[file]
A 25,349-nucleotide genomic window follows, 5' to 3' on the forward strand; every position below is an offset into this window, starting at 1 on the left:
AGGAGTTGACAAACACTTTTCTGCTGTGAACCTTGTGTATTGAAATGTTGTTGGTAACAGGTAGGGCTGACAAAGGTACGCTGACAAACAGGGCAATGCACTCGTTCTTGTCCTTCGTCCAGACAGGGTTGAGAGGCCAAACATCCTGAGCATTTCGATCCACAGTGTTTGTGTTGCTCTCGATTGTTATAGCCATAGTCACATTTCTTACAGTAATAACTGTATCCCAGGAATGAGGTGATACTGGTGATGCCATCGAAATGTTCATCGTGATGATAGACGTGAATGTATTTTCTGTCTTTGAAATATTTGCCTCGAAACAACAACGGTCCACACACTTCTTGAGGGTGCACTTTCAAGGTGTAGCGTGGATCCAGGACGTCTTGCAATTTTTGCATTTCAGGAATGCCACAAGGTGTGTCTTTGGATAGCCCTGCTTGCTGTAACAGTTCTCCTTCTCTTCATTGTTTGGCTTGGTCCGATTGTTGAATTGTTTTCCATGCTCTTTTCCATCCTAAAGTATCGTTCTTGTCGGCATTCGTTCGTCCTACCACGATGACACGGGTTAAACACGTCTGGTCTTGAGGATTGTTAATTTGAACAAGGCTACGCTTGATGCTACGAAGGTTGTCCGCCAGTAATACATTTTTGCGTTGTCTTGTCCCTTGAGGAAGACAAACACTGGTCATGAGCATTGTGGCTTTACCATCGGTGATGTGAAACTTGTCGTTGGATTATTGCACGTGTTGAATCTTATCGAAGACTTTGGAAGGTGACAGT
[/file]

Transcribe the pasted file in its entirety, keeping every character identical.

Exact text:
A 25,349-nucleotide genomic window follows, 5' to 3' on the forward strand; every position below is an offset into this window, starting at 1 on the left:
AGGAGTTGACAAACACTTTTCTGCTGTGAACCTTGTGTATTGAAATGTTGTTGGTAACAGGTAGGGCTGACAAAGGTACGCTGACAAACAGGGCAATGCACTCGTTCTTGTCCTTCGTCCAGACAGGGTTGAGAGGCCAAACATCCTGAGCATTTCGATCCACAGTGTTTGTGTTGCTCTCGATTGTTATAGCCATAGTCACATTTCTTACAGTAATAACTGTATCCCAGGAATGAGGTGATACTGGTGATGCCATCGAAATGTTCATCGTGATGATAGACGTGAATGTATTTTCTGTCTTTGAAATATTTGCCTCGAAACAACAACGGTCCACACACTTCTTGAGGGTGCACTTTCAAGGTGTAGCGTGGATCCAGGACGTCTTGCAATTTTTGCATTTCAGGAATGCCACAAGGTGTGTCTTTGGATAGCCCTGCTTGCTGTAACAGTTCTCCTTCTCTTCATTGTTTGGCTTGGTCCGATTGTTGAATTGTTTTCCATGCTCTTTTCCATCCTAAAGTATCGTTCTTGTCGGCATTCGTTCGTCCTACCACGATGACACGGGTTAAACACGTCTGGTCTTGAGGATTGTTAATTTGAACAAGGCTACGCTTGATGCTACGAAGGTTGTCCGCCAGTAATACATTTTTGCGTTGTCTTGTCCCTTGAGGAAGACAAACACTGGTCATGAGCATTGTGGCTTTACCATCGGTGATGTGAAACTTGTCGTTGGATTATTGCACGTGTTGAATCTTATCGAAGACTTTGGAAGGTGACAGT